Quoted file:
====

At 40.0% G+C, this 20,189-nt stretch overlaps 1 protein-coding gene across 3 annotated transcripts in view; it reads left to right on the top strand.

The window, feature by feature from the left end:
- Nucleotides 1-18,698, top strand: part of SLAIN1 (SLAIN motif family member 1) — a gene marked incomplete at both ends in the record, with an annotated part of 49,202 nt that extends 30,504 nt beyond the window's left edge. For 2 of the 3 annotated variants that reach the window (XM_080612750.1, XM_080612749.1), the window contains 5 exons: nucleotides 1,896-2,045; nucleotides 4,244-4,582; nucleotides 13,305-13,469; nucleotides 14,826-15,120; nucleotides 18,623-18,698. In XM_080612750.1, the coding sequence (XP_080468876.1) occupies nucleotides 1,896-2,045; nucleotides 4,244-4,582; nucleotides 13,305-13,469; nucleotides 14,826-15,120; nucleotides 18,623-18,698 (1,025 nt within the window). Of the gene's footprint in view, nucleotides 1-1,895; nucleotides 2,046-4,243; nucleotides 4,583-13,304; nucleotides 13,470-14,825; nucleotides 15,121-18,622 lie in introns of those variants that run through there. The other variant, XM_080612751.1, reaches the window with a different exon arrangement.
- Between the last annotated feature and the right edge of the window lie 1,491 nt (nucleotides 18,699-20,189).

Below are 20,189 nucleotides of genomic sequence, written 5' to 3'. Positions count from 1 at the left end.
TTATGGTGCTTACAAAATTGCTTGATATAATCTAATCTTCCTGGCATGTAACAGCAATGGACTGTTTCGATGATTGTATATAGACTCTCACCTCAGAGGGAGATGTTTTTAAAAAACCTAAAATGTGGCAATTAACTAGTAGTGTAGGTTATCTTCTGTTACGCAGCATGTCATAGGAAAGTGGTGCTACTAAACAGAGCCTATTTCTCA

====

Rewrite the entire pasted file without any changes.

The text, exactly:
At 40.0% G+C, this 20,189-nt stretch overlaps 1 protein-coding gene across 3 annotated transcripts in view; it reads left to right on the top strand.

The window, feature by feature from the left end:
- Nucleotides 1-18,698, top strand: part of SLAIN1 (SLAIN motif family member 1) — a gene marked incomplete at both ends in the record, with an annotated part of 49,202 nt that extends 30,504 nt beyond the window's left edge. For 2 of the 3 annotated variants that reach the window (XM_080612750.1, XM_080612749.1), the window contains 5 exons: nucleotides 1,896-2,045; nucleotides 4,244-4,582; nucleotides 13,305-13,469; nucleotides 14,826-15,120; nucleotides 18,623-18,698. In XM_080612750.1, the coding sequence (XP_080468876.1) occupies nucleotides 1,896-2,045; nucleotides 4,244-4,582; nucleotides 13,305-13,469; nucleotides 14,826-15,120; nucleotides 18,623-18,698 (1,025 nt within the window). Of the gene's footprint in view, nucleotides 1-1,895; nucleotides 2,046-4,243; nucleotides 4,583-13,304; nucleotides 13,470-14,825; nucleotides 15,121-18,622 lie in introns of those variants that run through there. The other variant, XM_080612751.1, reaches the window with a different exon arrangement.
- Between the last annotated feature and the right edge of the window lie 1,491 nt (nucleotides 18,699-20,189).

Below are 20,189 nucleotides of genomic sequence, written 5' to 3'. Positions count from 1 at the left end.
TTATGGTGCTTACAAAATTGCTTGATATAATCTAATCTTCCTGGCATGTAACAGCAATGGACTGTTTCGATGATTGTATATAGACTCTCACCTCAGAGGGAGATGTTTTTAAAAAACCTAAAATGTGGCAATTAACTAGTAGTGTAGGTTATCTTCTGTTACGCAGCATGTCATAGGAAAGTGGTGCTACTAAACAGAGCCTATTTCTCA